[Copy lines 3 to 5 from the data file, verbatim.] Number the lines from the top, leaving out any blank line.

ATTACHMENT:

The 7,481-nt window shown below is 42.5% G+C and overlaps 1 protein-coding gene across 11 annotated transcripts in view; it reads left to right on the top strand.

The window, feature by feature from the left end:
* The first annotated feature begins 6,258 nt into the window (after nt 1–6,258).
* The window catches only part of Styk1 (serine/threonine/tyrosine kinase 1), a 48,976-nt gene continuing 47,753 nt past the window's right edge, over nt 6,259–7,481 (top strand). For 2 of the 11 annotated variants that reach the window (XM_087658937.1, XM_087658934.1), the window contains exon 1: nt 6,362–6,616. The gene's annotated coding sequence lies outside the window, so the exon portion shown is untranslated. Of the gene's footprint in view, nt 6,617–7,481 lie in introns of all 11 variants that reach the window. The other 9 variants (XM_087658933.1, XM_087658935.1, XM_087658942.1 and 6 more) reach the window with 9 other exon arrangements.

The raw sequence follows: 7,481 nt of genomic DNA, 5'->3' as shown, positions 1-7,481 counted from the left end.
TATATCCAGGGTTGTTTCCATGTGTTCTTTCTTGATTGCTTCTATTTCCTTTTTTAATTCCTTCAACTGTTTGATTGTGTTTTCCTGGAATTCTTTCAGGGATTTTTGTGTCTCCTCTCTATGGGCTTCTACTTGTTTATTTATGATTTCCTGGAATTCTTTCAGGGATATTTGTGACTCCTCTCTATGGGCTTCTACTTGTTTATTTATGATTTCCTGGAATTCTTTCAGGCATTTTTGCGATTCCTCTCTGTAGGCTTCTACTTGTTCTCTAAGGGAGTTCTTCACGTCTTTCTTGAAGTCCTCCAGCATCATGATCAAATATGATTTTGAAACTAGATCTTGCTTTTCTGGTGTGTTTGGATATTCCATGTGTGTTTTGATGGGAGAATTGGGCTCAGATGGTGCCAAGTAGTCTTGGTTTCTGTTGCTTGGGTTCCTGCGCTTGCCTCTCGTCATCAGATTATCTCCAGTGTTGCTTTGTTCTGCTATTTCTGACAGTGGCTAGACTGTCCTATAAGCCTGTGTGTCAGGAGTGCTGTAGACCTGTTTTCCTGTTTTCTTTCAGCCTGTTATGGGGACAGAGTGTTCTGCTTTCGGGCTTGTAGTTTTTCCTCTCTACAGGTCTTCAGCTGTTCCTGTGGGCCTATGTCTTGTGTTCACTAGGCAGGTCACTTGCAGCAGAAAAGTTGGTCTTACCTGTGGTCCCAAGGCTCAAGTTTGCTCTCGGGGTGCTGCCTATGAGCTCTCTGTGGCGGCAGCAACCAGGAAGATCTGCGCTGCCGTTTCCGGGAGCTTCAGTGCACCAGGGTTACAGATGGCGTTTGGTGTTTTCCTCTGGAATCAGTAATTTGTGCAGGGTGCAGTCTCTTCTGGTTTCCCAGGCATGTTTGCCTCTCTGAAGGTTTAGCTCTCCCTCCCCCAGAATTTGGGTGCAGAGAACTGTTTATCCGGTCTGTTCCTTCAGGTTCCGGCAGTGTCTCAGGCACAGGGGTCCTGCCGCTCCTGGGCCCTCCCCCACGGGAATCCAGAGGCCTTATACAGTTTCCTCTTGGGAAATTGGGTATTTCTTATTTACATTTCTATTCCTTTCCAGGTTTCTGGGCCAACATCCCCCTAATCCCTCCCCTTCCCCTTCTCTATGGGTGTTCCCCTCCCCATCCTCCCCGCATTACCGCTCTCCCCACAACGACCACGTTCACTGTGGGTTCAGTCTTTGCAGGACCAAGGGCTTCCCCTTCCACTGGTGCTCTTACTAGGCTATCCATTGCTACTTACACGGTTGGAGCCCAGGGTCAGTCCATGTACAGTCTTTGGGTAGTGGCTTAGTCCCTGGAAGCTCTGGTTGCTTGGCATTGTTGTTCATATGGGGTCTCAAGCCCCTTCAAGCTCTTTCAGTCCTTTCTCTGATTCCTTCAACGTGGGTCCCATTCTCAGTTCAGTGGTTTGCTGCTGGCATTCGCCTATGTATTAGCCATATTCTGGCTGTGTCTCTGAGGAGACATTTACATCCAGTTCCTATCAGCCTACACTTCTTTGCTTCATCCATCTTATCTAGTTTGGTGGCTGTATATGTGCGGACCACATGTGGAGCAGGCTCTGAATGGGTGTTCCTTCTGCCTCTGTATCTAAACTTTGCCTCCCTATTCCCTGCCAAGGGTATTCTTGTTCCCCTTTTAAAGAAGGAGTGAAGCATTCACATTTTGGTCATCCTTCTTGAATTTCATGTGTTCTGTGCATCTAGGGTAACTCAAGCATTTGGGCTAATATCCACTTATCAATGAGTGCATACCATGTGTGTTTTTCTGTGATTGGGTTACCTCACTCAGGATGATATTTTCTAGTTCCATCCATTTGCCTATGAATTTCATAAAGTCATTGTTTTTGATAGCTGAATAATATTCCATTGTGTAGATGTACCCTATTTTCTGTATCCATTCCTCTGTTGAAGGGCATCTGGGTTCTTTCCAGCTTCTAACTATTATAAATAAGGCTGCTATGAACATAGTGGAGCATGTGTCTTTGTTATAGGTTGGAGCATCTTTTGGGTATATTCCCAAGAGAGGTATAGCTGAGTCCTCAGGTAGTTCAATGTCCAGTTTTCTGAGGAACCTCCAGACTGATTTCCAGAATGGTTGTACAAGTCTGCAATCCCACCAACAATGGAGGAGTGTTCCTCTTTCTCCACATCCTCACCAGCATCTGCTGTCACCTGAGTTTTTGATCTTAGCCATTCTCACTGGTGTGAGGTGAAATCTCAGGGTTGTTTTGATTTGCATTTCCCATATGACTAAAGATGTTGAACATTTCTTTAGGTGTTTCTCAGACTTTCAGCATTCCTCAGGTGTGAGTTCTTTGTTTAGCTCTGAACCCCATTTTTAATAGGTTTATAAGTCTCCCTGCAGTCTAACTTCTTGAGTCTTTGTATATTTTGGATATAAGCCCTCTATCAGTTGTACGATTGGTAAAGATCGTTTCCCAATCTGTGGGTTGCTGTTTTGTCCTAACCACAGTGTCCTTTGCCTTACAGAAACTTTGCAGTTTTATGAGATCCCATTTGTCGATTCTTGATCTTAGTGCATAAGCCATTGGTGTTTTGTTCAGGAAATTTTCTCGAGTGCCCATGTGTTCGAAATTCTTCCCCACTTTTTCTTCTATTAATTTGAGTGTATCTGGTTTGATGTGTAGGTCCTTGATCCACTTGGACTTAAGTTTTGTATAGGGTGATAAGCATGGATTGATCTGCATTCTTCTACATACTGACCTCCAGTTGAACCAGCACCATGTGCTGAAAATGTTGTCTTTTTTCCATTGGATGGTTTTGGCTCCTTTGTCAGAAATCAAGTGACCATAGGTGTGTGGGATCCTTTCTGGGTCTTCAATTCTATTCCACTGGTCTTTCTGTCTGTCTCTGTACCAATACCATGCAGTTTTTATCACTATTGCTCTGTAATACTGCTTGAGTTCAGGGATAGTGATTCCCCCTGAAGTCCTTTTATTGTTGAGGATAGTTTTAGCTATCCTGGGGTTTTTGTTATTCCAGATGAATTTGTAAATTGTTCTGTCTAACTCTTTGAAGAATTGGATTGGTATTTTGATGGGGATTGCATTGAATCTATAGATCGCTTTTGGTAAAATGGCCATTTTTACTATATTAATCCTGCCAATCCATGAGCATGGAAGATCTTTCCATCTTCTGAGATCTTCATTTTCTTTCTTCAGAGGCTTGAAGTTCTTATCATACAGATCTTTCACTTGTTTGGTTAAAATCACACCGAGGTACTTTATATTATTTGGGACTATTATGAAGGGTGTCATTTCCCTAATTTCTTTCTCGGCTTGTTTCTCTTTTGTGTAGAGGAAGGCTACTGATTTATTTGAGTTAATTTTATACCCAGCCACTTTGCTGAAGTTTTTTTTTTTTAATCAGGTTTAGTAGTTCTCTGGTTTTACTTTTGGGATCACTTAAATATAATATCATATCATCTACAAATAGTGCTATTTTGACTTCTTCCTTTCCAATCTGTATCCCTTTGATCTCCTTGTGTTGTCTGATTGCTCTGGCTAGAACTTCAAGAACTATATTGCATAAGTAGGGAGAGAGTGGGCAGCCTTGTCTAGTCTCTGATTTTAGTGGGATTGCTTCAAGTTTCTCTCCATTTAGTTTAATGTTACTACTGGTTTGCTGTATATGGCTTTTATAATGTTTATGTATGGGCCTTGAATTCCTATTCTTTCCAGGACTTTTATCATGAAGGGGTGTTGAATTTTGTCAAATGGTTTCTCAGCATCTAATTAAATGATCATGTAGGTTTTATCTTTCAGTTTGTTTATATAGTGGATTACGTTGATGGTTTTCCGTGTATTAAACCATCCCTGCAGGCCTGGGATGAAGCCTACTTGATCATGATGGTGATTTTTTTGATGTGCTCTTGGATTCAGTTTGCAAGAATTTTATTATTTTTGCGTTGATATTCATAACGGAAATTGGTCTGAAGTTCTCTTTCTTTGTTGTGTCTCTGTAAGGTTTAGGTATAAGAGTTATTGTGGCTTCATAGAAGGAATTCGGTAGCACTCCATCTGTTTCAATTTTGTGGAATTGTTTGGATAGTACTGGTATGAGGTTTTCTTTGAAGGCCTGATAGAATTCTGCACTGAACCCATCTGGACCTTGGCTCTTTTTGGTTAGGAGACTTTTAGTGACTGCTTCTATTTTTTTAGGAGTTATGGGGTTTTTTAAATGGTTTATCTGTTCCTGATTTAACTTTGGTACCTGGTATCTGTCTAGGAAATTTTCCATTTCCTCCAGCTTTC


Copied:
* The first annotated feature begins 6,258 nt into the window (after nt 1–6,258).
* The window catches only part of Styk1 (serine/threonine/tyrosine kinase 1), a 48,976-nt gene continuing 47,753 nt past the window's right edge, over nt 6,259–7,481 (top strand). For 2 of the 11 annotated variants that reach the window (XM_087658937.1, XM_087658934.1), the window contains exon 1: nt 6,362–6,616. The gene's annotated coding sequence lies outside the window, so the exon portion shown is untranslated. Of the gene's footprint in view, nt 6,617–7,481 lie in introns of all 11 variants that reach the window. The other 9 variants (XM_087658933.1, XM_087658935.1, XM_087658942.1 and 6 more) reach the window with 9 other exon arrangements.

The raw sequence follows: 7,481 nt of genomic DNA, 5'->3' as shown, positions 1-7,481 counted from the left end.